If you found the material in this chapter interesting, here are some topics that you might want to look into further, as we've only just scratched the surface of what can be done with formal languages.
Formal languages come up in various areas of computer science, and provide invaluable tools for the computer scientist to reduce incredibly complex systems to a small description, and conversely to create very complex systems from a few simple rules. They are essential for writing compilers, and so are activated every time someone writes a program! They are also associated with automata theory and questions relating to computability, and are used to some extent in natural language processing, where computers try to make sense of human languages.
Technically the kind of finite state automata (FSA) that we used in the Finite state automata section is a kind known as a Deterministic Finite Automata (DFA), because the decision about which transition to take is unambiguous at each step. Sometimes it's referred to as a Finite State Acceptor because it accepts and rejects input depending on whether it gets to the final state. There are all sorts of variants that we didn't mention, including the Mealy and Moore machines (which produce an output for each each transition taken or state reached), the nested state machine (where each state can be an FSA itself), the non-deterministic finite automata (which can have the same label on more than one transition out of a state), and the lambda-NFA (which can include transitions on the empty string, ). Believe it or not, all these variations are essentially equivalent, and you can convert from one to the other. They are used in a wide range of practical situations to design systems for processing input.
Traverse the NFA map below with the input sequence and select all the resulting states.
However, there are also more complex models of computation such as the push-down automaton (PDA) which is able to follow the rules of context-free grammars, and the most general model of computation which is called a Turing machine. These models are increasingly complicated and abstract, and structures like the Turing machine aren't used as physical devices (except for fun), but instead as a tool for reasoning about the limits on what can be computed. In fact, in principle every digital computer is a kind of limited Turing machine, so whatever limits we find for a Turing machine gives us limits for everyday computation.
The Turing machine is named after Alan Turing, who worked on these concepts in the early 20th century (that's the same person from whom we got the Turing test in AI, which is something quite different – Turing's work comes up in many areas of computer science!) If you want to investigate the idea of a Turing machine and you like chocolate, there's an activity on the cs4fn site that gives examples of how it works. The Kara programming environment also has a demonstration of Turing machines
This chapter looked at two main kinds of formal language: the regular expression (RE) and the context-free grammar (CFG). These typify the kinds of languages that are widely used in compilers and file processing systems. Regular expressions are good for finding simple patterns in a file, like identifiers, keywords and numbers in a program, or tags in an HTML file, or dates and URLs in a web form. Context-free grammars are good when you have nested structures, for example, when an expression is made up of other expressions, or when an "if" statement includes a block of statements, which in turn could be "if" statements, ad infinitum. There are more powerful forms of grammars that exist, the most common being context-sensitive grammars and unrestricted grammars, which allow you to have more than one non-terminal on the left hand side of a production; for example, you could have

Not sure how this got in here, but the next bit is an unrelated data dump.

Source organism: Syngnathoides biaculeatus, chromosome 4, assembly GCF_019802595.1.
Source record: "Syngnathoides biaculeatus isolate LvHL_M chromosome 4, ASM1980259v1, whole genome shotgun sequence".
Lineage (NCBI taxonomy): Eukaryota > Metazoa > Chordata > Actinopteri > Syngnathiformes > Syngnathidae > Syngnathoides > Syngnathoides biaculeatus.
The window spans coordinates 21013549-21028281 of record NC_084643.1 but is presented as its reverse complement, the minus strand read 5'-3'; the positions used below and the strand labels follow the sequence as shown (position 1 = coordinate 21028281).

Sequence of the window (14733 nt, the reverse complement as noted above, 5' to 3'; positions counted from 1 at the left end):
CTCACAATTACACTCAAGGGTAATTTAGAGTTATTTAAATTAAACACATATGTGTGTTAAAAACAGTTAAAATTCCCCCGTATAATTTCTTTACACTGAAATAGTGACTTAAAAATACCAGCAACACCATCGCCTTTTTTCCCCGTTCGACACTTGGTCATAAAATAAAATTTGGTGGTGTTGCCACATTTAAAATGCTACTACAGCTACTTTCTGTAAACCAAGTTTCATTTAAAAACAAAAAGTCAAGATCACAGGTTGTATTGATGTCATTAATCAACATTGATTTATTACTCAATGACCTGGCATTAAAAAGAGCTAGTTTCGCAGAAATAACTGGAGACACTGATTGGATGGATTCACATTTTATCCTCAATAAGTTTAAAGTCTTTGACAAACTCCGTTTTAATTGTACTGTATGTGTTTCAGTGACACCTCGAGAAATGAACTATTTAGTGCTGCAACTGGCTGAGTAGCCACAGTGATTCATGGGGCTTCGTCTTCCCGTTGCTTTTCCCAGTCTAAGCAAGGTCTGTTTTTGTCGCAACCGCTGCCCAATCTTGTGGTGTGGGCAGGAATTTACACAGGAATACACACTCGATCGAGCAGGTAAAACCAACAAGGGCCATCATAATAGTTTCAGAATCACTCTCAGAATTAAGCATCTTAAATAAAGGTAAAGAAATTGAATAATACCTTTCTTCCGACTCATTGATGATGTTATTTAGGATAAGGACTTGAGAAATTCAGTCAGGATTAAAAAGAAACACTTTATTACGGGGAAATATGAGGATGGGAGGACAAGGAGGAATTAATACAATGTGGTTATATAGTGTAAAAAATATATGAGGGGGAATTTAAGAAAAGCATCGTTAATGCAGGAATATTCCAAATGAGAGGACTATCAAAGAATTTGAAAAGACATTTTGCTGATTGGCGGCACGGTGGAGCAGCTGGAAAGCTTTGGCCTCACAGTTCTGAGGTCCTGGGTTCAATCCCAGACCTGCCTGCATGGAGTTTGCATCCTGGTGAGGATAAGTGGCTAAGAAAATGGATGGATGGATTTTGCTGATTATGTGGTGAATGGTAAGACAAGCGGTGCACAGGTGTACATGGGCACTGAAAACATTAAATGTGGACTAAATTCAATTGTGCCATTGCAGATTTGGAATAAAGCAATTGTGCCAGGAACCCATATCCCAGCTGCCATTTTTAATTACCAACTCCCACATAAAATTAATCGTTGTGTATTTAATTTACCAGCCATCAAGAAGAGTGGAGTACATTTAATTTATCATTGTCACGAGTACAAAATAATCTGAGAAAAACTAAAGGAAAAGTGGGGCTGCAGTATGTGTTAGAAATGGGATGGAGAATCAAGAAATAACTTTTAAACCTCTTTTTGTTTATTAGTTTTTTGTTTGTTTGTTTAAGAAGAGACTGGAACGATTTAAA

which is more flexible but a lot harder to work with. The relationships between the main kinds of grammars was described by the linguist Noam Chomsky, and is often called the Chomsky Hierarchy after him.
There is a direct correspondence between the "machines" (such as the FSA) and languages (such as the Regular Expression), as each increasingly complex language needs the correspondingly complex machine to process it. For example, an FSA can be used to determine if the input matches a given Regular Expression, but a PDA is needed to match a string to a CFG. The study of formal languages looks at these relationships, and comes up with ways to create the appropriate machines for a given language and vice versa.
There are many tools available that will read in the specification for a language and produce another program to parse the language; some common ones are called "Lex" and "Flex" (both perform lexical analysis of regular expressions), "Yacc" ("yet another compiler compiler") and "Bison" (an improved version of Yacc). These systems make it relatively easy to make up your own programming language and construct a compiler for it, although they do demand quite a range of skills to get the whole thing working!
So we've barely got started on what can be done with formal languages, but the intention of this chapter is to give you a taste of the kind of structures that computer scientists work with, and the powerful tools that have been created to make it possible to work with infinitely complex systems using small descriptions.